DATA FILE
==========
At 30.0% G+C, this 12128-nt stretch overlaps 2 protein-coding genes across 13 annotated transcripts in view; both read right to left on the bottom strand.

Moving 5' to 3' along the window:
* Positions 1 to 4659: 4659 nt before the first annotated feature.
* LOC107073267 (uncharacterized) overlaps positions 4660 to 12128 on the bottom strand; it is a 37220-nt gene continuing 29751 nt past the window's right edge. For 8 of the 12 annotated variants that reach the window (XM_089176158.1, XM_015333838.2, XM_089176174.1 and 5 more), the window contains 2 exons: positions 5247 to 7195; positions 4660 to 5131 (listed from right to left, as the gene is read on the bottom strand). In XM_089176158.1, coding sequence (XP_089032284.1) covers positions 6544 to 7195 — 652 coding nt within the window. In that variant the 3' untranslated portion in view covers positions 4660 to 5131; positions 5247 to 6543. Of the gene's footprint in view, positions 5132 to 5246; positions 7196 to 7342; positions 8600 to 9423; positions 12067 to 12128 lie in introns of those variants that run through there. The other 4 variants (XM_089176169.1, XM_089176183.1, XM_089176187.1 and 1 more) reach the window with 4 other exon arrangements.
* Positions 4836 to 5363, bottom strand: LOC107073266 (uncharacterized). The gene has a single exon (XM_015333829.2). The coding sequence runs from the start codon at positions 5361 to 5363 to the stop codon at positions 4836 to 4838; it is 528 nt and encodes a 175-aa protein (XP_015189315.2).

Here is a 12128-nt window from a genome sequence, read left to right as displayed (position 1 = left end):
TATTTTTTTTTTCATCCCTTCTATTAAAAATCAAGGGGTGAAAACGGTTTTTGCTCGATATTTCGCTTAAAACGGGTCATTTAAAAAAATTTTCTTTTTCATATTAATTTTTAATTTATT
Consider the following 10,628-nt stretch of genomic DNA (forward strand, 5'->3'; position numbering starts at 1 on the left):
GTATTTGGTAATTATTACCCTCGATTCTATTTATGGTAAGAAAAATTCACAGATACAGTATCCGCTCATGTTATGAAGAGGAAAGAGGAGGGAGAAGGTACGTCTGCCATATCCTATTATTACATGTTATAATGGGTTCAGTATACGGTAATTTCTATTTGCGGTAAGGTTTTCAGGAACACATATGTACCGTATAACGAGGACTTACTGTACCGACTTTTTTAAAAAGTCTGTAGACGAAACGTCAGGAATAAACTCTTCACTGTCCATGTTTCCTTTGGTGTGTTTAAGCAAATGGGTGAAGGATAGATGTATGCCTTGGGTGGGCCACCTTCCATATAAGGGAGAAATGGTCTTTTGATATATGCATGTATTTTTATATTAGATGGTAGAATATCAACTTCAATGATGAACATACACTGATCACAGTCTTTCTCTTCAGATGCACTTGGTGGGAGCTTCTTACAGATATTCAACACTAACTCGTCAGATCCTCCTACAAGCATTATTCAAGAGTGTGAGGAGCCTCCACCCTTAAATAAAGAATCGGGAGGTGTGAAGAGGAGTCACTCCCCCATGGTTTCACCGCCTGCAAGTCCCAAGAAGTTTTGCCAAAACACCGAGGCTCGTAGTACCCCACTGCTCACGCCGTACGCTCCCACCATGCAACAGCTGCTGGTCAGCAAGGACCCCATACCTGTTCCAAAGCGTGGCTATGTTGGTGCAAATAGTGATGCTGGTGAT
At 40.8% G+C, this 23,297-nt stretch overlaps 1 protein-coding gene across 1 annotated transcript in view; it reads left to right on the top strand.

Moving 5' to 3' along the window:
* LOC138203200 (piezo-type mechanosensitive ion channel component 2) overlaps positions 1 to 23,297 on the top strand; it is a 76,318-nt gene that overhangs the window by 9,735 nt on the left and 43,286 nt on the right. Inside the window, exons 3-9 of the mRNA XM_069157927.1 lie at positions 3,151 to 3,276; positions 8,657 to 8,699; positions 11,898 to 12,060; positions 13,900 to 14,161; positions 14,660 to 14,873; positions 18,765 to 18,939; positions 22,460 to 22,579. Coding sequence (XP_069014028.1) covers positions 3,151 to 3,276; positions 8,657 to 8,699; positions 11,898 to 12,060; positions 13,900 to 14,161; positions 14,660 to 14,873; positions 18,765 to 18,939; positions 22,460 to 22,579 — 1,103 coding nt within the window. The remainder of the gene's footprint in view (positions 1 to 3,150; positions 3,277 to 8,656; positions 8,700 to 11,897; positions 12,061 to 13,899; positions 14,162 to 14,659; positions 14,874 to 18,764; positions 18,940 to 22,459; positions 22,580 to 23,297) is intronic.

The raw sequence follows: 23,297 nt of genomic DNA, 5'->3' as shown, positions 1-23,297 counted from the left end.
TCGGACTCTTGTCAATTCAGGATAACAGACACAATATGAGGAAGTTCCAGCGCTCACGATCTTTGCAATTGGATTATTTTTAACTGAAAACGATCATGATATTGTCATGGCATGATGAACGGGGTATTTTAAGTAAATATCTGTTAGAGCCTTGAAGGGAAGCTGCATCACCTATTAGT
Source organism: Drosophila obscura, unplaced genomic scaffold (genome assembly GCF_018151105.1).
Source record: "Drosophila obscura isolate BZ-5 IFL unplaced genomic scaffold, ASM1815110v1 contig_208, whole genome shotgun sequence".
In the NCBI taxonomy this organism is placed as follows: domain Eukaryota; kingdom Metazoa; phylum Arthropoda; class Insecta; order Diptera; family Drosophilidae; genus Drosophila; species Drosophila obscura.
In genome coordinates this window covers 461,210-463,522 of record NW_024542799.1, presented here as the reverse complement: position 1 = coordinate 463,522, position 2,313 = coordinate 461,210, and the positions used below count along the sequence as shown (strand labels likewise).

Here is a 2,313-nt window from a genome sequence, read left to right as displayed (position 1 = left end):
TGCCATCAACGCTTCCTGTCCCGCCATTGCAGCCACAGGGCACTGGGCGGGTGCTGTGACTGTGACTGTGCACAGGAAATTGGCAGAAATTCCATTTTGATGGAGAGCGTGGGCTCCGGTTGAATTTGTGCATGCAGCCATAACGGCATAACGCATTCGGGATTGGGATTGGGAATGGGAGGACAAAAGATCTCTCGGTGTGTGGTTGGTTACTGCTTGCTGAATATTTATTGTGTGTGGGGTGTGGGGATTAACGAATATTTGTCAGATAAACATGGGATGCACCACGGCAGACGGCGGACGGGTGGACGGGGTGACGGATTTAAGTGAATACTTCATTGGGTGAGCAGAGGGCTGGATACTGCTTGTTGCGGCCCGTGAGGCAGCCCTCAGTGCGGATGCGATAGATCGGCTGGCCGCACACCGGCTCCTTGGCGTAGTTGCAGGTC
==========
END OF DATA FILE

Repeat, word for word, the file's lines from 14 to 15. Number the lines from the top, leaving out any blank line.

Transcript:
TCGGACTCTTGTCAATTCAGGATAACAGACACAATATGAGGAAGTTCCAGCGCTCACGATCTTTGCAATTGGATTATTTTTAACTGAAAACGATCATGATATTGTCATGGCATGATGAACGGGGTATTTTAAGTAAATATCTGTTAGAGCCTTGAAGGGAAGCTGCATCACCTATTAGT
Source organism: Drosophila obscura, unplaced genomic scaffold (genome assembly GCF_018151105.1).